Two-thirds of people across all income levels in the United States experienced at least one legal problem in the past four years, according to a new nationwide justice needs study released Wednesday.
Meanwhile, 49% of those identified legal issues were completely resolved, according to the study conducted by the Institute for the Advancement of the American Legal System and the Hague Institute for Innovation of Law.
Overall, 55 million Americans experience 260 million legal problems on an annual basis, according to the report, titled Justice Needs and Satisfaction in the United States of America 2021. Of those legal issues, 120 million are not “resolved fairly” every year, the study found.
“Access to justice is not a niche problem; it’s a very broad social problem,” said Martin Gramatikov, measuring justice director at the Hague Institute for Innovation of Law during a webinar Wednesday unveiling the results.
The study’s findings stem from an online survey of 10,058 Americans conducted last year. The survey found that Americans experience legal problems at approximately the same rates across income levels, but the types of issues different income groups most often experience vary.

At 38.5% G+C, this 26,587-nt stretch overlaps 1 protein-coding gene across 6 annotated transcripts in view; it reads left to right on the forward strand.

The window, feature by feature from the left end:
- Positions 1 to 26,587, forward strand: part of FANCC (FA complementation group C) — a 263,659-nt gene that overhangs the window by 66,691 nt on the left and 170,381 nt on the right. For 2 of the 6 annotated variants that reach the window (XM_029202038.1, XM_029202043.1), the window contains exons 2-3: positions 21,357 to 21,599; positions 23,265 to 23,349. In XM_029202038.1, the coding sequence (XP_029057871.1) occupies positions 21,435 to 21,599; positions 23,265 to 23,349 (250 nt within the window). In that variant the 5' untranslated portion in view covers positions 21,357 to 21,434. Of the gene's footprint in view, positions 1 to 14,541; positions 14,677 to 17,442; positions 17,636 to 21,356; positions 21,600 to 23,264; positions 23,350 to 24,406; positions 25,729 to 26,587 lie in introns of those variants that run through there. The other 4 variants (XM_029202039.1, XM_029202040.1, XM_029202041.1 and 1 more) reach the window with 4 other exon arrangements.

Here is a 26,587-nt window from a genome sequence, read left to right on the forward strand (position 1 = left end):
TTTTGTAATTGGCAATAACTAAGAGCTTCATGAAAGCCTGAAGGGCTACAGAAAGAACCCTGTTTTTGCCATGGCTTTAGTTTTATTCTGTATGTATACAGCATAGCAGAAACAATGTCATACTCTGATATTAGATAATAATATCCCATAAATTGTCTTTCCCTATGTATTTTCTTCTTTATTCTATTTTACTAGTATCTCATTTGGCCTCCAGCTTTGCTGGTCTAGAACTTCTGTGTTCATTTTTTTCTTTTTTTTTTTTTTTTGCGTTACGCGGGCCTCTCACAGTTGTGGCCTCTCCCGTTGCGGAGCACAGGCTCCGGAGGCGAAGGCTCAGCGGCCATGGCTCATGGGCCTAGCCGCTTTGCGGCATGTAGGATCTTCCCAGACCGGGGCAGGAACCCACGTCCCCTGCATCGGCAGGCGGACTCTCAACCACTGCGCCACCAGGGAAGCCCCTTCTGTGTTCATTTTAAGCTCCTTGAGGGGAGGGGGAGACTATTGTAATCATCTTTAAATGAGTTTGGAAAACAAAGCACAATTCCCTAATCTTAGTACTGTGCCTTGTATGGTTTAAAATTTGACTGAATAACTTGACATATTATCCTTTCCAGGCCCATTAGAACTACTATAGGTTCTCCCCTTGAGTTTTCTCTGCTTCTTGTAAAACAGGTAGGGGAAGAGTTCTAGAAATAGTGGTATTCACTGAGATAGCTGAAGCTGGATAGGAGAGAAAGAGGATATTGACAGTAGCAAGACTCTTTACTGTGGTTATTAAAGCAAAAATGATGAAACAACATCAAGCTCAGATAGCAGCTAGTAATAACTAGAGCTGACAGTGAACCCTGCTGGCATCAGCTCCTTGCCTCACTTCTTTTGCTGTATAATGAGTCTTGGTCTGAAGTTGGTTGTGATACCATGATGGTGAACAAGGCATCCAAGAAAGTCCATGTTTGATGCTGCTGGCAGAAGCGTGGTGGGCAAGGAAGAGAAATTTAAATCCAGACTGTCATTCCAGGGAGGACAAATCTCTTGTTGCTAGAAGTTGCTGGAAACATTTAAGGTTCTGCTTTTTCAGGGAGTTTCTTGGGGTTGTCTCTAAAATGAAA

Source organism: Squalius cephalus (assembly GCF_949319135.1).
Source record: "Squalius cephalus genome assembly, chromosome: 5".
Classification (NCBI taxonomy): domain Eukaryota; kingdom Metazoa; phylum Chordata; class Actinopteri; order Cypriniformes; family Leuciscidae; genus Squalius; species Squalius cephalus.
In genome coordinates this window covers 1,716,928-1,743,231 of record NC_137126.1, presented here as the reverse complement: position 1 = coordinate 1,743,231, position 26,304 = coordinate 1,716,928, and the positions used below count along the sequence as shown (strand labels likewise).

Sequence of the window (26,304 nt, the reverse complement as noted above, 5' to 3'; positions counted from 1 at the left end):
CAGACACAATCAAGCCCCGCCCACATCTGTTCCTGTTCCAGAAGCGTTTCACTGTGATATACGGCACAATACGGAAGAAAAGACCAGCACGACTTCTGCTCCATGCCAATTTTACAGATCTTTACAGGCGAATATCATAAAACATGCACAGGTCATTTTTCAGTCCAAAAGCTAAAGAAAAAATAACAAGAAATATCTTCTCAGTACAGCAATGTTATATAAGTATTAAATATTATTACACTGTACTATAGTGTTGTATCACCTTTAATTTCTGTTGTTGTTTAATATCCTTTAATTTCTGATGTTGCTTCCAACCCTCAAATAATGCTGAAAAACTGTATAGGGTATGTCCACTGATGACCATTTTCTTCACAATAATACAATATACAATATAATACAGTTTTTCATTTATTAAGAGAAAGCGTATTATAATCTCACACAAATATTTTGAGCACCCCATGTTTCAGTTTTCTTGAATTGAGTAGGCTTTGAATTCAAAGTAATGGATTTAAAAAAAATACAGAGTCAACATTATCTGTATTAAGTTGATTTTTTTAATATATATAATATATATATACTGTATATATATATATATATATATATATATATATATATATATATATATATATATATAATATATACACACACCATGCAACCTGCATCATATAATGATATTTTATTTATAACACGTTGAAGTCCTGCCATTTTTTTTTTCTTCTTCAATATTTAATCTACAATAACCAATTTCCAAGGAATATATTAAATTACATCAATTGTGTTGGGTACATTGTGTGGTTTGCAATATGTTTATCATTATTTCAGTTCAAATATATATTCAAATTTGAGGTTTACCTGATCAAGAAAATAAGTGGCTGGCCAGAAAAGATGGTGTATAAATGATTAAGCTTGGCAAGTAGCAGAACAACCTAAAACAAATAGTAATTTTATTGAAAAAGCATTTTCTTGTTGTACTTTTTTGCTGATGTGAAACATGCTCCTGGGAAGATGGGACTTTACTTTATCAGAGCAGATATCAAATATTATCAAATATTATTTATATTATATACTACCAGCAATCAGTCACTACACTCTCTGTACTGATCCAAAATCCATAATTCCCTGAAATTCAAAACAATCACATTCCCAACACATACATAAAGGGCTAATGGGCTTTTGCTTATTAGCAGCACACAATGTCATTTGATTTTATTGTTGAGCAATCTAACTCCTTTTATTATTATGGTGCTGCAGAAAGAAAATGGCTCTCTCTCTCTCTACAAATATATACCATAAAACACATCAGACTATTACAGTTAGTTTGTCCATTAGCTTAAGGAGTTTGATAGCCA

Criminal issues were most common among lower-income earners making less than $25,000 per year. As for those Americans making more than $100,000 annually, personal injury and property damage were among the most common legal problems.
The report also identified that different racial and ethnic groups experienced legal problems at varying rates.
White (non-Hispanic) Americans experienced legal problems at the lowest rate (64%), while multiracial (non-Hispanic) Americans experienced them at the highest rate (74%). Black (non-Hispanic) Americans encountered legal problems at a rate on the higher end of the range (71%), according to the study.
David Yellen, CEO of the Institute for the Advancement of the American Legal System, expressed optimism during the Wednesday event that the new report could help ensure justice reform efforts are better targeted because the study provides detailed information about the extent of the country’s access-to-justice crisis.
“This data provides important insights into the problems that people experience and their perceptions of their justice journey outcomes—both should inform evidence-based reforms to achieve improved outcomes and close the access-to-justice gap,” the report said.
In light of the justice needs across the country, the ABA has consistently advocated for the Legal Services Corp. to be provided a larger budget from Congress.